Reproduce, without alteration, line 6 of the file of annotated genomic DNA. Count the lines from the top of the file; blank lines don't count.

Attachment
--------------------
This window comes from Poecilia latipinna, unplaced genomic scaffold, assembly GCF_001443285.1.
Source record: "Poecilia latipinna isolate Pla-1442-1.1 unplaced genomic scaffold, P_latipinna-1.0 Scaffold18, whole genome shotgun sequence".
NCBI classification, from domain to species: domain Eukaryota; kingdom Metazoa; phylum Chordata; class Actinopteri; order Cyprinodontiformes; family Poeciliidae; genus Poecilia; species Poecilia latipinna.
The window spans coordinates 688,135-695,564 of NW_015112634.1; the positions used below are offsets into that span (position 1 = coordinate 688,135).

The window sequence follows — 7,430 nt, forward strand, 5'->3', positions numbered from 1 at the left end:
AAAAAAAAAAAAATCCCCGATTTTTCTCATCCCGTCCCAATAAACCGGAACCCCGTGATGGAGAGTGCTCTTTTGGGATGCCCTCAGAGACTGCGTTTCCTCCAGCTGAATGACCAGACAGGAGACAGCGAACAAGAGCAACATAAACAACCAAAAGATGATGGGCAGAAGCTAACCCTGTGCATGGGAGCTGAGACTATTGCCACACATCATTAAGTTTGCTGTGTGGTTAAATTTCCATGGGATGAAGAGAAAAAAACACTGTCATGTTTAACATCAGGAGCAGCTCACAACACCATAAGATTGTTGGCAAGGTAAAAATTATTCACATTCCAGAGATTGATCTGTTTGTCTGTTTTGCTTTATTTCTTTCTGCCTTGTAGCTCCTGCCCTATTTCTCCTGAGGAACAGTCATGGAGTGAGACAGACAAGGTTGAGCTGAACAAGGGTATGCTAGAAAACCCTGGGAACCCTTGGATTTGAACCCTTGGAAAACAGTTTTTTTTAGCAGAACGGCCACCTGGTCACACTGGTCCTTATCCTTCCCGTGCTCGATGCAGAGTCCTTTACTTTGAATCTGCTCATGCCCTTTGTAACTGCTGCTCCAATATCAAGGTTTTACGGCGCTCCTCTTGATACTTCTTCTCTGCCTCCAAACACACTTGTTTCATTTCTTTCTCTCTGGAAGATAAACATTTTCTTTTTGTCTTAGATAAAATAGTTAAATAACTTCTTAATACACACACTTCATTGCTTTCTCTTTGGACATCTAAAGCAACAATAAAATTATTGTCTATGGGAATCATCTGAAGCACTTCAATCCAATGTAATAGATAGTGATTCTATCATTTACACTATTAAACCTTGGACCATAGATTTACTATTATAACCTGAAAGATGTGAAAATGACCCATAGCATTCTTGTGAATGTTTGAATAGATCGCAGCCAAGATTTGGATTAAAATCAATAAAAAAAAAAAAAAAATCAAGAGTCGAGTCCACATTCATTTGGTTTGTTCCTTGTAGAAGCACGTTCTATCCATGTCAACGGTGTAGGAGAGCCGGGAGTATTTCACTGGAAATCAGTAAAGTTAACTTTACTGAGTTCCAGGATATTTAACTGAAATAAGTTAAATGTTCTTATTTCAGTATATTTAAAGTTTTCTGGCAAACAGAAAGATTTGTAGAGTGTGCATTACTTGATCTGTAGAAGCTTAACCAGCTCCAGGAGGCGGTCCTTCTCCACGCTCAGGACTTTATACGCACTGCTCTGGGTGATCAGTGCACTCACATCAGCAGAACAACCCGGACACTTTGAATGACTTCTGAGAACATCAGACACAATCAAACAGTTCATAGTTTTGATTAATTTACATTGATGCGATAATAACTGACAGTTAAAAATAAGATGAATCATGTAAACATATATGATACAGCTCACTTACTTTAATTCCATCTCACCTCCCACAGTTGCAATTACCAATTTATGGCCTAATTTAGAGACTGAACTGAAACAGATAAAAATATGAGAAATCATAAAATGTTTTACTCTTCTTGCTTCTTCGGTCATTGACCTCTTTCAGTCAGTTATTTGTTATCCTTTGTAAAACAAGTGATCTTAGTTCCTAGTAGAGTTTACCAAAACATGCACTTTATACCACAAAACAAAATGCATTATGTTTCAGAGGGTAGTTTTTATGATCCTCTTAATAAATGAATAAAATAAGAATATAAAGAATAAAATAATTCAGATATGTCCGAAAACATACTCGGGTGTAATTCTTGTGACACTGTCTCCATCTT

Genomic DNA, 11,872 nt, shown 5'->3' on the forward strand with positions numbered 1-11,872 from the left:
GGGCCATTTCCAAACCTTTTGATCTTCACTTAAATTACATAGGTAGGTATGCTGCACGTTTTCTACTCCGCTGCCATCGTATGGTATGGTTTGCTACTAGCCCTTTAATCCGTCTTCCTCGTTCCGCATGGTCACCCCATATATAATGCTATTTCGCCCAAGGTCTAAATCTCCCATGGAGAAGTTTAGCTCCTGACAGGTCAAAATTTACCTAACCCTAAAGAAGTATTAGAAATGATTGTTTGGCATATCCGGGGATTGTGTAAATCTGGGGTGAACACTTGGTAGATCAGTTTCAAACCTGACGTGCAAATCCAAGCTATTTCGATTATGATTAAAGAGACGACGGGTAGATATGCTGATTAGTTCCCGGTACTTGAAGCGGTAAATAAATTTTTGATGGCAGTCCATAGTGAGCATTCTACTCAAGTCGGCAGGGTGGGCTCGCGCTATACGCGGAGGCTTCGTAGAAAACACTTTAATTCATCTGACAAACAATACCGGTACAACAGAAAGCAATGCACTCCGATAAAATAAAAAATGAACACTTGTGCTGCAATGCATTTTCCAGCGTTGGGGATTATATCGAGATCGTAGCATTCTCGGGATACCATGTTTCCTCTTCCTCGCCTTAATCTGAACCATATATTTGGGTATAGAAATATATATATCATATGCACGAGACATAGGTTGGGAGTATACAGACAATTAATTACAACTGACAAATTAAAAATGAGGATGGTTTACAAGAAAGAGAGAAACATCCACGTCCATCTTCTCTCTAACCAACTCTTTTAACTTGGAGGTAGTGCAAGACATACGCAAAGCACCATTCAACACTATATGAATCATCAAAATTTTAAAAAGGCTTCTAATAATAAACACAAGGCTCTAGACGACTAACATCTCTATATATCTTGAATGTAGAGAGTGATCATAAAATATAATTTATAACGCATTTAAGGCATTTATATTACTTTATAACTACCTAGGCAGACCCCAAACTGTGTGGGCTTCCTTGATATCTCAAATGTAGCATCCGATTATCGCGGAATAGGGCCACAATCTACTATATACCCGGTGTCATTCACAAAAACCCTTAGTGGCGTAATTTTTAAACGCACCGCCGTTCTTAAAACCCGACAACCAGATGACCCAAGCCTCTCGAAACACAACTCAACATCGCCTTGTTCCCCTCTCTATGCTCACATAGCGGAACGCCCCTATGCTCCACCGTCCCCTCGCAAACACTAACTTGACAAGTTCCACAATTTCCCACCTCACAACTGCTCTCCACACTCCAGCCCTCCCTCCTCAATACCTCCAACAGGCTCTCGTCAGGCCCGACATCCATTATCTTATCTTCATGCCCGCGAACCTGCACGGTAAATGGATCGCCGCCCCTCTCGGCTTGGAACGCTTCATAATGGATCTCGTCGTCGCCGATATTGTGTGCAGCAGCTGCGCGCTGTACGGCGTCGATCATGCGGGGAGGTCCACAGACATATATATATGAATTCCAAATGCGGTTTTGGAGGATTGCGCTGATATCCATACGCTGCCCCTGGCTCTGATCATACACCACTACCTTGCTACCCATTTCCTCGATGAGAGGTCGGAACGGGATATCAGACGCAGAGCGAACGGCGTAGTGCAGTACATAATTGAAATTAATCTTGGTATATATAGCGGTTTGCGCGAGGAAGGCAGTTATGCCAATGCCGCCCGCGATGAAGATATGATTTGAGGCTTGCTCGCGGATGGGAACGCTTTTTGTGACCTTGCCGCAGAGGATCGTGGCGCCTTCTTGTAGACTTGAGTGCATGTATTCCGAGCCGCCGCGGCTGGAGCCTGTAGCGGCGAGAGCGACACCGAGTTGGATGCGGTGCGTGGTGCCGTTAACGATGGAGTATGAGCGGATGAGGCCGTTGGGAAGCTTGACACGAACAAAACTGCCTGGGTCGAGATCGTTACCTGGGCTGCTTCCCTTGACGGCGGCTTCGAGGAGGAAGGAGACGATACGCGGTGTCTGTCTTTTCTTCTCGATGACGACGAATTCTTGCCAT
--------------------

AAAAAAAAAAAAATCCCCGATTTTTCTCATCCCGTCCCAATAAACCGGAACCCCGTGATGGAGAGTGCTCTTTTGGGATGCCCTCAGAGACTGCGTTTCCTCCAGCTGAATGACCAGACAGGAGACAGCGAACAAGAGCAACATAAACAACCAAAAGATGATGGGCAGAAGCTAACCCTGTGCATGGGAGCTGAGACTATTGCCACACATCATTAAGTTTGCTGTGTGGTTAAATTTCCATGGGATGAAGAGAAAAAAACACTGTCATGTTTAACATCAGGAGCAGCTCACAACACCATAAGATTGTTGGCAAGGTAAAAATTATTCACATTCCAGAGATTGATCTGTTTGTCTGTTTTGCTTTATTTCTTTCTGCCTTGTAGCTCCTGCCCTATTTCTCCTGAGGAACAGTCATGGAGTGAGACAGACAAGGTTGAGCTGAACAAGGGTATGCTAGAAAACCCTGGGAACCCTTGGATTTGAACCCTTGGAAAACAGTTTTTTTTAGCAGAACGGCCACCTGGTCACACTGGTCCTTATCCTTCCCGTGCTCGATGCAGAGTCCTTTACTTTGAATCTGCTCATGCCCTTTGTAACTGCTGCTCCAATATCAAGGTTTTACGGCGCTCCTCTTGATACTTCTTCTCTGCCTCCAAACACACTTGTTTCATTTCTTTCTCTCTGGAAGATAAACATTTTCTTTTTGTCTTAGATAAAATAGTTAAATAACTTCTTAATACACACACTTCATTGCTTTCTCTTTGGACATCTAAAGCAACAATAAAATTATTGTCTATGGGAATCATCTGAAGCACTTCAATCCAATGTAATAGATAGTGATTCTATCATTTACACTATTAAACCTTGGACCATAGATTTACTATTATAACCTGAAAGATGTGAAAATGACCCATAGCATTCTTGTGAATGTTTGAATAGATCGCAGCCAAGATTTGGATTAAAATCAATAAAAAAAAAAAAAAAATCAAGAGTCGAGTCCACATTCATTTGGTTTGTTCCTTGTAGAAGCACGTTCTATCCATGTCAACGGTGTAGGAGAGCCGGGAGTATTTCACTGGAAATCAGTAAAGTTAACTTTACTGAGTTCCAGGATATTTAACTGAAATAAGTTAAATGTTCTTATTTCAGTATATTTAAAGTTTTCTGGCAAACAGAAAGATTTGTAGAGTGTGCATTACTTGATCTGTAGAAGCTTAACCAGCTCCAGGAGGCGGTCCTTCTCCACGCTCAGGACTTTATACGCACTGCTCTGGGTGATCAGTGCACTCACATCAGCAGAACAACCCGGACACTTTGAATGACTTCTGAGAACATCAGACACAATCAAACAGTTCATAGTTTTGATTAATTTACATTGATGCGATAATAACTGACAGTTAAAAATAAGATGAATCATGTAAACATATATGATACAGCTCACTTACTTTAATTCCATCTCACCTCCCACAGTTGCAATTACCAATTTATGGCCTAATTTAGAGACTGAACTGAAACAGATAAAAATATGAGAAATCATAAAATGTTTTACTCTTCTTGCTTCTTCGGTCATTGACCTCTTTCAGTCAGTTATTTGTTATCCTTTGTAAAACAAGTGATCTTAGTTCCTAGTAGAGTTTACCAAAACATGCACTTTATACCACAAAACAAAATGCATTATGTTTCAGAGGGTAGTTTTTATGATCCTCTTAATAAATGAATAAAATAAGAATATAAAGAATAAAATAATTCAGATATGTCCGAAAACATACTCGGGTGTAATTCTTGTGACACTGTCTCCATCTT